BUENOS AIRES, Argentina -- On Wednesday evening, hours before she flew to Havana to symbolically visit regional ally Hugo Chávez, Argentine President Cristina Kirchner was in Mar del Plata, Buenos Aires province, to celebrate the return of the naval ship Libertad. The ship had been impounded in Ghana at the request of NML Capital -- an unpaid creditor from Argentina’s $100 billion default in 2002.
The frigate’s homecoming, facilitated by an international maritime court ruling, was a victory for Kirchner’s self-proclaimed “national and popular” project. Her government refuses to pay so-called vulture funds such as NML, which bought up debt at a vastly reduced rate when Argentina was on the edge of collapse, and has appealed against a recent order by an American judge to do so. ...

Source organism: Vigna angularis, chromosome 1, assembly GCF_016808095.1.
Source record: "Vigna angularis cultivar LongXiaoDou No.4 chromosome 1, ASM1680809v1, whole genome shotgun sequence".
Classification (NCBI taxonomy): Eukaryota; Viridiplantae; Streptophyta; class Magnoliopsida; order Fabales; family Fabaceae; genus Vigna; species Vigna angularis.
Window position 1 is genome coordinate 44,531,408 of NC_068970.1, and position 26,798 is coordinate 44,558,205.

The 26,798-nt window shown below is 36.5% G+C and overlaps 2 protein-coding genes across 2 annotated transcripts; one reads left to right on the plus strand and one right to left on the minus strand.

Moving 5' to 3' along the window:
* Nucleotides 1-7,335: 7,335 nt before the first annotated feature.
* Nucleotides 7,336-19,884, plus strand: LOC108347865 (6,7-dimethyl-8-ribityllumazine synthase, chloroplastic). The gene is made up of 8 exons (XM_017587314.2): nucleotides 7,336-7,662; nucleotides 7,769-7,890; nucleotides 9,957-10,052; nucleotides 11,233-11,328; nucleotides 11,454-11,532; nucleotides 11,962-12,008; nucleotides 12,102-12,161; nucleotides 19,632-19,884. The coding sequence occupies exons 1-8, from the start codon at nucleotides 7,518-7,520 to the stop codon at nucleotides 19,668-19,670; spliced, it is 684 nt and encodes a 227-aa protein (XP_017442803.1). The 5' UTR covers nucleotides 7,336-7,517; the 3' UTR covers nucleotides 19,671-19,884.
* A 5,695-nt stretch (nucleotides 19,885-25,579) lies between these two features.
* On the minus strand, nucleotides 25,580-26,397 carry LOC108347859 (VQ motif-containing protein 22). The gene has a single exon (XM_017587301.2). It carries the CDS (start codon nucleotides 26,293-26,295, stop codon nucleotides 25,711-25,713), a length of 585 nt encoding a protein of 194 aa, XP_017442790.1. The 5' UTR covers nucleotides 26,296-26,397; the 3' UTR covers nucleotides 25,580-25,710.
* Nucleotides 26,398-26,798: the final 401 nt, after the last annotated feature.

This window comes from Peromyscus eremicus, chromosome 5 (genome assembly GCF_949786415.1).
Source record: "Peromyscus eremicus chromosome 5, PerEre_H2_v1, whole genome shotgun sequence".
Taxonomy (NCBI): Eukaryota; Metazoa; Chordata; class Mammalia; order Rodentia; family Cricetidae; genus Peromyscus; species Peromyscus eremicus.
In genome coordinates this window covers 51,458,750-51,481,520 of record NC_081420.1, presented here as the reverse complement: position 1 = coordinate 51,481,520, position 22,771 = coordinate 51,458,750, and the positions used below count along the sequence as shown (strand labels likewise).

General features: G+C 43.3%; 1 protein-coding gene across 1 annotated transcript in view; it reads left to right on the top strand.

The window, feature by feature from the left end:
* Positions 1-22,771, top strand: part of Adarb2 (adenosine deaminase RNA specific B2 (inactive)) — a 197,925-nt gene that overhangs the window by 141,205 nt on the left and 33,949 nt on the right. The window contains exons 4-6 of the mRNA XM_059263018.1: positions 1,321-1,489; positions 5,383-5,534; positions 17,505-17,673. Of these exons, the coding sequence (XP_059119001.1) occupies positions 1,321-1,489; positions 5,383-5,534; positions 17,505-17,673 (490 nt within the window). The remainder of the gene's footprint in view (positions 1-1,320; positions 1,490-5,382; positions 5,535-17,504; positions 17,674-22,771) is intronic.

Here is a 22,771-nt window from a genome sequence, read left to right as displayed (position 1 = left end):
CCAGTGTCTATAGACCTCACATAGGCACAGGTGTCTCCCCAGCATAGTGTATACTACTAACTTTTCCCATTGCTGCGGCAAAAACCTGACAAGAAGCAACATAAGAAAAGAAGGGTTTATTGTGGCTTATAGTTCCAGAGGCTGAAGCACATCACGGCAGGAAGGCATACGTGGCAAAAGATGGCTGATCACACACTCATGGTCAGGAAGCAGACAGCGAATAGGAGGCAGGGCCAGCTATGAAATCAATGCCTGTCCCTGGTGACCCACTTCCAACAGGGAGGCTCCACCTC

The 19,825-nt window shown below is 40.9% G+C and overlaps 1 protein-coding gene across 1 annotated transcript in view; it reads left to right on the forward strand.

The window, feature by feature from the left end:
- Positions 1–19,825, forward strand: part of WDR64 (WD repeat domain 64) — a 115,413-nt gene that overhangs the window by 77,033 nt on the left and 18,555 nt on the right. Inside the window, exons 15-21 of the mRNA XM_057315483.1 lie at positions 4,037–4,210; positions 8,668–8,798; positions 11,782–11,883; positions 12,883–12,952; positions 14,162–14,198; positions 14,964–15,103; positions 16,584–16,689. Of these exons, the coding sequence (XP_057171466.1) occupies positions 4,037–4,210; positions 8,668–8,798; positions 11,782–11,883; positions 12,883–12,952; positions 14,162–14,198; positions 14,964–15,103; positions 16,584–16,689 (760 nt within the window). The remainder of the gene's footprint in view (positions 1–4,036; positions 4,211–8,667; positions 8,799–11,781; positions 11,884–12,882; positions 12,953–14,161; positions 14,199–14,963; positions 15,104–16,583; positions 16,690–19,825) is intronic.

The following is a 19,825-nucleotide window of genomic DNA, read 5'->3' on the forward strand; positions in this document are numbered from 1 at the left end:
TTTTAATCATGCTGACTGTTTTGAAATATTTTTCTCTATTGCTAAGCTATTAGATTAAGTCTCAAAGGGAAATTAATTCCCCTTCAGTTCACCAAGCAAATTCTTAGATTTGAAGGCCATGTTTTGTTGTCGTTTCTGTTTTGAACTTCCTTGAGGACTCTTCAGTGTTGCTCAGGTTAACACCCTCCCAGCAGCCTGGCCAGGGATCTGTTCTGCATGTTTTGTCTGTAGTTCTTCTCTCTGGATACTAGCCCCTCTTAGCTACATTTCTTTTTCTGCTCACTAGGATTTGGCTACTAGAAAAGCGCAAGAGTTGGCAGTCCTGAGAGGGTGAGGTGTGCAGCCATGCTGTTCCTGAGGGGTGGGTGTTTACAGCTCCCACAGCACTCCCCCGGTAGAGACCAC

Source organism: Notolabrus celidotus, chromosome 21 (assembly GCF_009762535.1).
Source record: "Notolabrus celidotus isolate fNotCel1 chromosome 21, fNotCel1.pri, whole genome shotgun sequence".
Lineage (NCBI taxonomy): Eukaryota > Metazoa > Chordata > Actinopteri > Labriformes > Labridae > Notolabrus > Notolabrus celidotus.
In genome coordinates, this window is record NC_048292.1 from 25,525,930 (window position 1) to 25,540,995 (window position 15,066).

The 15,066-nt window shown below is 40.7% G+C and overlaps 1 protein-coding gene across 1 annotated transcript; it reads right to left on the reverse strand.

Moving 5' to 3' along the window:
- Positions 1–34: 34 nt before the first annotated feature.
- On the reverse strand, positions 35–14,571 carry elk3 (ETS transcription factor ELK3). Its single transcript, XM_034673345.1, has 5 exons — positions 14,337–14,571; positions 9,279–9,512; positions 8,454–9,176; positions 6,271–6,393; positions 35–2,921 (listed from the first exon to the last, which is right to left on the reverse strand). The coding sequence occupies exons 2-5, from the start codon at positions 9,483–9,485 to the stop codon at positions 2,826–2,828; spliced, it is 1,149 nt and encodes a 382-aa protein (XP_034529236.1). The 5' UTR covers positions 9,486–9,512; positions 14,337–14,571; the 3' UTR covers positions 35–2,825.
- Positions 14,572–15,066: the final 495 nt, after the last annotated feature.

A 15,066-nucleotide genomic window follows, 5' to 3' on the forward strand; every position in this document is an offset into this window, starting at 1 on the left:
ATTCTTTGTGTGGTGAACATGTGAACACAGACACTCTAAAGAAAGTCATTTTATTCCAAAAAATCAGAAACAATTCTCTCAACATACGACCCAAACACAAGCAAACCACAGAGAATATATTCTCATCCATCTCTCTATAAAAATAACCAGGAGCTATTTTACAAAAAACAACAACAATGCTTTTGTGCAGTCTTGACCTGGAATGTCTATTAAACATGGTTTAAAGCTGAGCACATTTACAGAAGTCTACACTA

To read the rest, sign up to try World Politics Review
- TWO WEEKS FREE.
- Cancel any time.
- After two weeks, just $11.99 monthly or $94.99/year.
Request a free trial for your office or school. Everyone at a given site can get access through our institutional subscriptions.
- Brazil’s Petrobas Scandal Forces Rousseff’s Hand on Corruption
- To Soothe Investors, Mexico’s Pena Nieto Must Tackle Graft
- How Argentina Became the Newest Drug Trafficking Hub
- World Citizen: Missing From Pena Nieto’s Reforms for Mexico: Corruption
- World Citizen: In Venezuela, Maduro Teetering on the Edge of Disaster